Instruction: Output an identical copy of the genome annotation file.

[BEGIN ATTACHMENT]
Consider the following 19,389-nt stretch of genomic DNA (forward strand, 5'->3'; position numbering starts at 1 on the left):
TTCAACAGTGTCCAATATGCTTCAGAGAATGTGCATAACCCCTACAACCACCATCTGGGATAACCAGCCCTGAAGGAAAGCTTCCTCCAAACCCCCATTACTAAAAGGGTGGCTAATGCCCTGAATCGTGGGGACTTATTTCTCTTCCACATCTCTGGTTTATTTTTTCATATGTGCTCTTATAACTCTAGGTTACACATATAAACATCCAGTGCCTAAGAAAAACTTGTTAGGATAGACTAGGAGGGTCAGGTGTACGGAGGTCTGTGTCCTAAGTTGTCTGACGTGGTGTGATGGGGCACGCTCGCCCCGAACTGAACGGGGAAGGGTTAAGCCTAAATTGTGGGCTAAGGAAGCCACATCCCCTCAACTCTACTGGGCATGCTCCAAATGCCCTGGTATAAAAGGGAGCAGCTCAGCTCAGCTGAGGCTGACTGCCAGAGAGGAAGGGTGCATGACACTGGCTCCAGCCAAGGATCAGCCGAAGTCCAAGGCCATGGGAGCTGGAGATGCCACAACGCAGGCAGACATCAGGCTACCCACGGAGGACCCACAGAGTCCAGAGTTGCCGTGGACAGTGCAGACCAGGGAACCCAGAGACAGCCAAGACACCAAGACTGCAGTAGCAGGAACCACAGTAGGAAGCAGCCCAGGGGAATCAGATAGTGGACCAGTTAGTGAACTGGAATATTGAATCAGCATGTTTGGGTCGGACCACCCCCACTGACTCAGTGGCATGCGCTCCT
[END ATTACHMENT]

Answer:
Consider the following 19,389-nt stretch of genomic DNA (forward strand, 5'->3'; position numbering starts at 1 on the left):
TTCAACAGTGTCCAATATGCTTCAGAGAATGTGCATAACCCCTACAACCACCATCTGGGATAACCAGCCCTGAAGGAAAGCTTCCTCCAAACCCCCATTACTAAAAGGGTGGCTAATGCCCTGAATCGTGGGGACTTATTTCTCTTCCACATCTCTGGTTTATTTTTTCATATGTGCTCTTATAACTCTAGGTTACACATATAAACATCCAGTGCCTAAGAAAAACTTGTTAGGATAGACTAGGAGGGTCAGGTGTACGGAGGTCTGTGTCCTAAGTTGTCTGACGTGGTGTGATGGGGCACGCTCGCCCCGAACTGAACGGGGAAGGGTTAAGCCTAAATTGTGGGCTAAGGAAGCCACATCCCCTCAACTCTACTGGGCATGCTCCAAATGCCCTGGTATAAAAGGGAGCAGCTCAGCTCAGCTGAGGCTGACTGCCAGAGAGGAAGGGTGCATGACACTGGCTCCAGCCAAGGATCAGCCGAAGTCCAAGGCCATGGGAGCTGGAGATGCCACAACGCAGGCAGACATCAGGCTACCCACGGAGGACCCACAGAGTCCAGAGTTGCCGTGGACAGTGCAGACCAGGGAACCCAGAGACAGCCAAGACACCAAGACTGCAGTAGCAGGAACCACAGTAGGAAGCAGCCCAGGGGAATCAGATAGTGGACCAGTTAGTGAACTGGAATATTGAATCAGCATGTTTGGGTCGGACCACCCCCACTGACTCAGTGGCATGCGCTCCT